Croesus in Harpers Dictionary of Classical Antiquities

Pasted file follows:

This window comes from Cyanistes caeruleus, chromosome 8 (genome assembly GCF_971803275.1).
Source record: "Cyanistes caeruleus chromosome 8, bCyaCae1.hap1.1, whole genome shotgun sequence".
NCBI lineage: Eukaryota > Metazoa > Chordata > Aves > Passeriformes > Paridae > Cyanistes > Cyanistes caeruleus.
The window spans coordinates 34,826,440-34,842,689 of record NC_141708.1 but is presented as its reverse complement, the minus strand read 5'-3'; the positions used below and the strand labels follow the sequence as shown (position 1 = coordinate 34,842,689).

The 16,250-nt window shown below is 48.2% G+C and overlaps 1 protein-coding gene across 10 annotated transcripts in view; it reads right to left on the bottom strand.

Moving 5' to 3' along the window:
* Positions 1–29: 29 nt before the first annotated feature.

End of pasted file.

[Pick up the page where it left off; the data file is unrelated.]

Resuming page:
(Κροῖσος). The son of Alyattes, king of Lydia, and born about B.C. 590. He was the fifth and last of the Mermnadae, a family which began to reign with Gyges, who dethroned Candaules (q.v.). According to the account of Herodotus, Croesus was the son of Alyattes by a Carian mother, and had a half-brother, named Pantaleon, the offspring of an Ionian woman. An attempt was made by a private foe of Croesus to hinder his accession to the throne and to place the kingdom in the hands of Pantaleon; but the plot failed (Herod.i. 92), although Stobaeus informs us that Croesus, on coming to the throne, divided the kingdom with his brother. Plutarch states that the second wife of Alyattes, wishing to remove Croesus, gave one of the cooks in the royal household a dose of poison to put into the bread she made for Croesus. The woman informed Croesus, and gave the poisoned bread to the queen's children; and the prince, out of gratitude, consecrated at Delphi a golden image of this cook three cubits high. Croesus ascended the throne on the death of his father, B.C. 560, and immediately undertook the subjugation of the Greek communities of Asia Minor (the Aeolians, Ionians, and Dorians), whose disunited state and almost continual wars with one another rendered his task an easy one. He contented himself, however, after reducing them beneath his sway, with merely imposing an annual tribute, and left their forms of government unaltered. When this conquest was effected, he turned his thoughts to the construction of a fleet, intending to attack the islands, but was dissuaded from his purpose by Bias of Priené (Herod.i. 27). Turning his arms, upon this, against the nations of Asia Minor, he subjected all the country lying west of the river Halys, except Cilicia and Lycia; and then applied himself to the arts of peace, and to the patronage of the sciences and of literature. He became famed for his riches and munificence. Poets and philosophers were invited to his court, and, among others, Solon, the Athenian, is said to have visited his capital, Sardis. Herodotus relates the conversation which took place between the latter and Croesus on the subject of human felicity, in which the Athenian offended the Lydian monarch by the little value which he attached to riches as a means of happiness (Herod.i. 30), and by his saying that no man should be called happy until his death. Not long after this, Croesus had the misfortune to lose his son Atys, who was accidentally killed by Adrastus (q.v.), leaving him with only a dumb child as his heir; but the deep affliction into which this loss plunged him was dispelled in some degree, after two years of mourning, by a feeling of disquiet relative to the movements of Cyrus and the increasing power of the Persians. Wishing to form an alliance with the Greeks of Europe against the danger which threatened him, a step which had been recommended by the oracle at Delphi (Herod.i. 53), he ad dressed himself, for this purpose, to the Lacedaemonians, at that time the most powerful of the Grecian communities; and having succeeded in his object, and made magnificent presents to the Delphic shrine, he resolved on open hostilities with the Persians. The art of the crafty priesthood who managed the machinery of the oracle at Delphi is nowhere more clearly shown than in the history of their royal dupe, the monarch of Lydia. He had lavished upon their temple the most splendid gifts-so splendid, in fact, that we should be tempted to suspect Herodotus of exaggeration if his account were not confirmed by other writers-and the recipients of this bounty, in their turn, put him off with an answer of the most studied ambiguity when he consulted their far-famed oracle on the subject of a war with the Persians. The response of Apollo was, that if Croesus made war upon this people "he would destroy a great Empire"; and the answer of Amphiaraüs (for his oracle, too, was consulted by the Lydian king) tended to the same effect (Herod.i. 53). The verse itself, containing the response of the oracle, is given by Diodorus (Excerpt. vii. 28), and is as follows: Κροῖσος, Ἅλυν διαβὰς, μεγάλην ἀρχὴν καταλύσει, "Croesus, on having crossed the Halys, will destroy a great empire"-the river Halys being, as already remarked, the boundary of his dominions to the east. Croesus thought that the empire thus referred to was that of Cyrus; the issue, however, proved it to be his own. Having assembled a numerous army, the Lydian monarch crossed the Halys, invaded the territory of Cyrus, and a battle took place in the district of Pteria, but without any decisive result. Croesus, upon this, thinking his forces not sufficiently numerous, marched back to Sardis, disbanded his army, consisting entirely of mercenaries, and sent for succour to Amasis of Egypt and also to the Lacedaemonians, determining to attack the Persians again in the beginning of the next spring. But Cyrus did not allow him time to effect this. Having discovered that it was the intention of the Lydian king to break up his present army, he marched with all speed into Lydia, before a new mercenary force could be assembled, defeated Croesus (who had no force at his command but his Lydian cavalry) in the battle of Thymbra, shut him up in Sardis, and took the city itself after a siege of fourteen days and in the fourteenth year of the reign of the son of Alyattes. With Croesus fell the Empire of the Lydians. Herodotus relates two stories connected with this event-one having reference to the dumb son of Croesus, who spoke for the first time when he saw a soldier in the act of killing his father, and, by the exclamation which he uttered, saved his parent's life, the soldier being ignorant of his rank; and the other being as follows: Croesus having been made prisoner, a pile was erected, on which he was placed in order to be burned alive. After keeping silence for a long time, the royal captive heaved a deep sigh, and with a groan thrice pronounced the name of Solon. Cyrus sent to know the reason of this exclamation, and Croesus, after considerable delay, acquainted him with the conversation between himself and Solon. The Persian king, relenting upon this, gave orders for Croesus to be released. But the flames had already begun to ascend on every side of the pile, and all human aid proved ineffectual. In this emergency Croesus prayed earnestly to Apollo, the god on whom he had lavished so many splendid offerings. That deity heard his prayer, and a sudden and heavy fall of rain extinguished the flames (Herod.i. 86 foll.). Croesus, after this, is said to have stood high in the favour of Cyrus, who profited by his advice on several important occasions; and Ctesias declares that the Persian monarch assigned him for his residence a city near Ecbatana, and that in his last moments he recommended Croesus to the care of his son and successor Cambyses; and entreated the Lydian, on the other hand, to be an adviser to his son. Croesus discharged this duty with so much fidelity as to give offence to the new monarch, who ordered him to be put to death. Happily for him, those who were charged with this order hesitated to carry it into execution; and Cambyses, soon after, having regretted his precipitation, Croesus was again brought into his presence and restored to his former favour. The rest of his history is unknown. As he was advanced in years, he could not have long survived Cambyses (Herod.iii. 36 foll.). The wealth of Croesus has passed into a proverb in all languages. See Lydia.